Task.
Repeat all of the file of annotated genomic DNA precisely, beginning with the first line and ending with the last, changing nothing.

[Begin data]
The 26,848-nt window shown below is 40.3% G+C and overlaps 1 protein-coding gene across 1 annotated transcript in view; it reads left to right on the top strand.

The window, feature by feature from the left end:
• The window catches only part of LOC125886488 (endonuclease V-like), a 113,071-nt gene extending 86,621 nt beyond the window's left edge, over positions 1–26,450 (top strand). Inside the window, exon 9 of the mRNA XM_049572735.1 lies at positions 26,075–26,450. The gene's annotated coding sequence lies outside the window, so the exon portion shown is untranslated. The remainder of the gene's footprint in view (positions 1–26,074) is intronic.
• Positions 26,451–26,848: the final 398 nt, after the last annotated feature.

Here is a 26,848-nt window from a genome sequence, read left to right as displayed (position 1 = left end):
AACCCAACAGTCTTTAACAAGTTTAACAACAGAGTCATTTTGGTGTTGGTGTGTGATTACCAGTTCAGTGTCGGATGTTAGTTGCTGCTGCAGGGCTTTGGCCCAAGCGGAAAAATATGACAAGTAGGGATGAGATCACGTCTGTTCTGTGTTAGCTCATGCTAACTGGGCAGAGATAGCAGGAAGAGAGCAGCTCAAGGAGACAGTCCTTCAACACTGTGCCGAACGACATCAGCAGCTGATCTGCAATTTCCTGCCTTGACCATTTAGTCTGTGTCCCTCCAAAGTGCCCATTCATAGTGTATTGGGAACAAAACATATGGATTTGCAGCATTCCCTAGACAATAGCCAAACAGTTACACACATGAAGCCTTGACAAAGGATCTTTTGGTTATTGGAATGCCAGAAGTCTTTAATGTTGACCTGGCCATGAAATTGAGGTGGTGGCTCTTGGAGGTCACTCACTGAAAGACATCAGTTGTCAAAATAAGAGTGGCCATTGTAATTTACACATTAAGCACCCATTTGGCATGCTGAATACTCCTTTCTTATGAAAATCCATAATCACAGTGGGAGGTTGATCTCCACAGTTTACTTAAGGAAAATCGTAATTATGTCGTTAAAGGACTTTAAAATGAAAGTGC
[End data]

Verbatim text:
The 26,848-nt window shown below is 40.3% G+C and overlaps 1 protein-coding gene across 1 annotated transcript in view; it reads left to right on the top strand.

The window, feature by feature from the left end:
• The window catches only part of LOC125886488 (endonuclease V-like), a 113,071-nt gene extending 86,621 nt beyond the window's left edge, over positions 1–26,450 (top strand). Inside the window, exon 9 of the mRNA XM_049572735.1 lies at positions 26,075–26,450. The gene's annotated coding sequence lies outside the window, so the exon portion shown is untranslated. The remainder of the gene's footprint in view (positions 1–26,074) is intronic.
• Positions 26,451–26,848: the final 398 nt, after the last annotated feature.

Here is a 26,848-nt window from a genome sequence, read left to right as displayed (position 1 = left end):
AACCCAACAGTCTTTAACAAGTTTAACAACAGAGTCATTTTGGTGTTGGTGTGTGATTACCAGTTCAGTGTCGGATGTTAGTTGCTGCTGCAGGGCTTTGGCCCAAGCGGAAAAATATGACAAGTAGGGATGAGATCACGTCTGTTCTGTGTTAGCTCATGCTAACTGGGCAGAGATAGCAGGAAGAGAGCAGCTCAAGGAGACAGTCCTTCAACACTGTGCCGAACGACATCAGCAGCTGATCTGCAATTTCCTGCCTTGACCATTTAGTCTGTGTCCCTCCAAAGTGCCCATTCATAGTGTATTGGGAACAAAACATATGGATTTGCAGCATTCCCTAGACAATAGCCAAACAGTTACACACATGAAGCCTTGACAAAGGATCTTTTGGTTATTGGAATGCCAGAAGTCTTTAATGTTGACCTGGCCATGAAATTGAGGTGGTGGCTCTTGGAGGTCACTCACTGAAAGACATCAGTTGTCAAAATAAGAGTGGCCATTGTAATTTACACATTAAGCACCCATTTGGCATGCTGAATACTCCTTTCTTATGAAAATCCATAATCACAGTGGGAGGTTGATCTCCACAGTTTACTTAAGGAAAATCGTAATTATGTCGTTAAAGGACTTTAAAATGAAAGTGC